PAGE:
Ronald D Edge

From childhood after WWII and through the fifties and sixties, comics were a magical part of my life. My favorites were the Disney comics, with the wide ranging adventures of Donald, the nephews, and Scrooge. Those comics were filled knowledge, history, insight, and deep caring and humanity. Anyone, child or adult, who read and loved these comics was the better person for it.

I never thought any comic creation could trump the Ducks and Carl Barks and Don Rosa. But that was before Stan Sakai gave us Usagi Yojimbo.

Now I am 63, and I still collect comics, although my focus is a little more narrow than it once was. But life is busy, and sometimes the joys of life have to wait. But the one comic that does NOT wait to be read after each monthly trip to my comic book store is Usagi Yojimbo. It is a sad month when there is no issue, but a joy when there is a new installment of the saga of Usagi's life and times waiting for me.

I was always fascinated by Japanese history and culture, and so one of the great things in the 25 years of Usagi has been the marvelous stories that weave in fascinating illustration of such things as the making of the Samurai's swords; the harvesting and making of seaweed as a crop; the tea ceremony; the history and legends of the emperor's sword; the traditions of flying kites; the characters from Japanese folklore and superstition. The list could go on and on, and all of it was and remains a stunning achievement by Stan Sakai, for which I will be forever grateful.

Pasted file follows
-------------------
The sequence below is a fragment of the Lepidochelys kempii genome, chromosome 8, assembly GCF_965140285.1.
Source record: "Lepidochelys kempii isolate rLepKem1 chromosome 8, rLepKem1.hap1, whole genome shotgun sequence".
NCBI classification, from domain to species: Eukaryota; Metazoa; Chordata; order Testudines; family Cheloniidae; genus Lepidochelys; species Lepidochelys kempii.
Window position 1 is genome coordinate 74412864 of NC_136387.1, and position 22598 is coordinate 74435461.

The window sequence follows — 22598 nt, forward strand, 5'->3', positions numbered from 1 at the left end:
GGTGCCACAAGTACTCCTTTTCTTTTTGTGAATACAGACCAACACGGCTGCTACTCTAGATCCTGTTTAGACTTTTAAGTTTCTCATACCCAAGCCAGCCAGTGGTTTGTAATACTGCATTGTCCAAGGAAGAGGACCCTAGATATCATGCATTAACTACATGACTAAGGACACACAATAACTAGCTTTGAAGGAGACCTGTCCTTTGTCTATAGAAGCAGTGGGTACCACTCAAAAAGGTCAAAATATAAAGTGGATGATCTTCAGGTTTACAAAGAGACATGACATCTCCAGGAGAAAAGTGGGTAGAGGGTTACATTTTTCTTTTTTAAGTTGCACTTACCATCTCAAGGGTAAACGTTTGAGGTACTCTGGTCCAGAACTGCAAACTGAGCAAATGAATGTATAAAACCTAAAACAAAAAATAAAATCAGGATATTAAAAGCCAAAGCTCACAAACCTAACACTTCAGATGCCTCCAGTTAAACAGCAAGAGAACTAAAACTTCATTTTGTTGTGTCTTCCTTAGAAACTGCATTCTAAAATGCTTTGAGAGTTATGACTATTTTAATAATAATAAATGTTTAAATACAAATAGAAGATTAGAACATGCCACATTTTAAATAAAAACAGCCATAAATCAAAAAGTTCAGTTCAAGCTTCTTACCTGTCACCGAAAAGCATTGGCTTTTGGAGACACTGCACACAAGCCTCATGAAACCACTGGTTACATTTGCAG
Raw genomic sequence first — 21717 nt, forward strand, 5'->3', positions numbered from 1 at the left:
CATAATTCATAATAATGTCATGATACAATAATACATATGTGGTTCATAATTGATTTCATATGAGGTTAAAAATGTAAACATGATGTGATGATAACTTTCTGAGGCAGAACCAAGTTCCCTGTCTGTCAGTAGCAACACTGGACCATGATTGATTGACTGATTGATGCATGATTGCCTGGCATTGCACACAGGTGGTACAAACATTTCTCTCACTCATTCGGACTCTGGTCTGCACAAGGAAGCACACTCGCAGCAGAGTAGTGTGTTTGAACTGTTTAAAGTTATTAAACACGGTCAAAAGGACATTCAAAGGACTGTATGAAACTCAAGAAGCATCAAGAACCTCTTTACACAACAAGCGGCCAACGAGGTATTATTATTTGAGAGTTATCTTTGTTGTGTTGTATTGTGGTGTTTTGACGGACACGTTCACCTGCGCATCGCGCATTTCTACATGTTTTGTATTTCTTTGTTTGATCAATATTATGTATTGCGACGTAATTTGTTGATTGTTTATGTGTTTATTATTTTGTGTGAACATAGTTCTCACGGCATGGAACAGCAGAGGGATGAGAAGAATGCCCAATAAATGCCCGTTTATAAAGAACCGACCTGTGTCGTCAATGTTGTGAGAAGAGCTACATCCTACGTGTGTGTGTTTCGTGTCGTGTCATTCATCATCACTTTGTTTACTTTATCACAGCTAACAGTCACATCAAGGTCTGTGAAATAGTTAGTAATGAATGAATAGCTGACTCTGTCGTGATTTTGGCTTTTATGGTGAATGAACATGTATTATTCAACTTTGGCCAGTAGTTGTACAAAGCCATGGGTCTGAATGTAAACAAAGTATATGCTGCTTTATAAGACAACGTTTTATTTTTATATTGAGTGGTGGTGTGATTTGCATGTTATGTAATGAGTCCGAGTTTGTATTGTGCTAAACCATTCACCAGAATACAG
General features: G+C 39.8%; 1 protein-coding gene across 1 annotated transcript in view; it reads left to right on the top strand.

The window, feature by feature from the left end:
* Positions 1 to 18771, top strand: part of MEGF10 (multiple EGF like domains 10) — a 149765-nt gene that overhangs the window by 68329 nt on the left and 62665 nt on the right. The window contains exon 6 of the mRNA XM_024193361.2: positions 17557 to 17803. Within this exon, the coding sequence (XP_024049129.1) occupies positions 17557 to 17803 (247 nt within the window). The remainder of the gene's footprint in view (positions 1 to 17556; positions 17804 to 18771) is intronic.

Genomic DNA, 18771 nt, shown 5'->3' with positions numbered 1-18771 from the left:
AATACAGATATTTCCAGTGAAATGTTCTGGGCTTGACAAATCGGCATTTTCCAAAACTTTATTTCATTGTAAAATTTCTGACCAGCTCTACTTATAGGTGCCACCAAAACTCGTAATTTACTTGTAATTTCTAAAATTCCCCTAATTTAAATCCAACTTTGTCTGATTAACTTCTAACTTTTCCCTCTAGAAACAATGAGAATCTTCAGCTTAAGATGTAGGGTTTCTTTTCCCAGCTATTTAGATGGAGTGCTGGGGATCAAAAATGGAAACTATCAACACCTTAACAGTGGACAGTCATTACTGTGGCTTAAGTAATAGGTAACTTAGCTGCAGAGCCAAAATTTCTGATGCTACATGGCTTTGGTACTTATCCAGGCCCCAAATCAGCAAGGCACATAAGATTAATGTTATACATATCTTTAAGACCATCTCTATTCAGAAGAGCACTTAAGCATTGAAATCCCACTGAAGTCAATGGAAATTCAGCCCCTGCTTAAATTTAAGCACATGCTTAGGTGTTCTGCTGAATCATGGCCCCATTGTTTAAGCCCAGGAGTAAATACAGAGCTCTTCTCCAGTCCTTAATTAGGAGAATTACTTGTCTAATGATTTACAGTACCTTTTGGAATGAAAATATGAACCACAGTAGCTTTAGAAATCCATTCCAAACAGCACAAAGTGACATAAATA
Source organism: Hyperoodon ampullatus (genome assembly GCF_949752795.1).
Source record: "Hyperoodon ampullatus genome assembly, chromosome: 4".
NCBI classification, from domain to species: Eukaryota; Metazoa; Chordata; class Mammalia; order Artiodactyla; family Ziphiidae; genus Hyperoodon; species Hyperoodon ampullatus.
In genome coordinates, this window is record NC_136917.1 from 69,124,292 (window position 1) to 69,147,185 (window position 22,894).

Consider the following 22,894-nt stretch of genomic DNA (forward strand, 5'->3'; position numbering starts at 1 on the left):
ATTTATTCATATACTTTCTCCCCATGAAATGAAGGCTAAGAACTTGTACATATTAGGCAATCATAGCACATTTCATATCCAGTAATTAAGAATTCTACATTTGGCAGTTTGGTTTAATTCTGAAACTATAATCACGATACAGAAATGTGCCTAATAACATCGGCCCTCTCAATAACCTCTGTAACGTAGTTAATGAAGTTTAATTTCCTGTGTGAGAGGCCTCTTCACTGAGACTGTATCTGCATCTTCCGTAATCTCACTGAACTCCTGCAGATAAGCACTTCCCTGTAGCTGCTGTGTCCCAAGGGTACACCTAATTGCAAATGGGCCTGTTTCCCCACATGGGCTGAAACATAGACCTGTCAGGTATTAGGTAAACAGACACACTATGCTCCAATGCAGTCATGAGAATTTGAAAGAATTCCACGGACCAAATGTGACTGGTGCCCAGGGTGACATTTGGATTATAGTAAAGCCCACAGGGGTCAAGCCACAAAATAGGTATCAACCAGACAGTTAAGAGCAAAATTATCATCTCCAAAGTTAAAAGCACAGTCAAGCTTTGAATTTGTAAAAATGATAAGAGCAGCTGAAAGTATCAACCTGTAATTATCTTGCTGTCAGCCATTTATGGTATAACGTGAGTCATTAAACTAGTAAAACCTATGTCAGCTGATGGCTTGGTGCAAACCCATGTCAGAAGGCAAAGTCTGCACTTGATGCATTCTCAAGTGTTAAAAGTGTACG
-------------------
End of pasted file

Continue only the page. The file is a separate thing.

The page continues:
Above all, Usagi appeals to me because of the commitment to honor, duty, and courage that permeates the actions and thoughts of the main recurring characters, most importantly Usagi himself.

One issue that stands out in my mind was the tale of Usagi crossing a mountain ridge in the snow, and encountering a young girl who wishes to save her father. By the end of the story, it is revealed it was the ghost, the spirit of the girl, and Usagi's actions have helped her find peace.

These are the comics I would put in the hands of my children. That is perhaps the highest accolade I can offer in today's world.

Thank you, Stan Sakai, for the magic you bring into my life with each issue.

Ronald D. Edge
Director of Information Services
Indiana University Athletics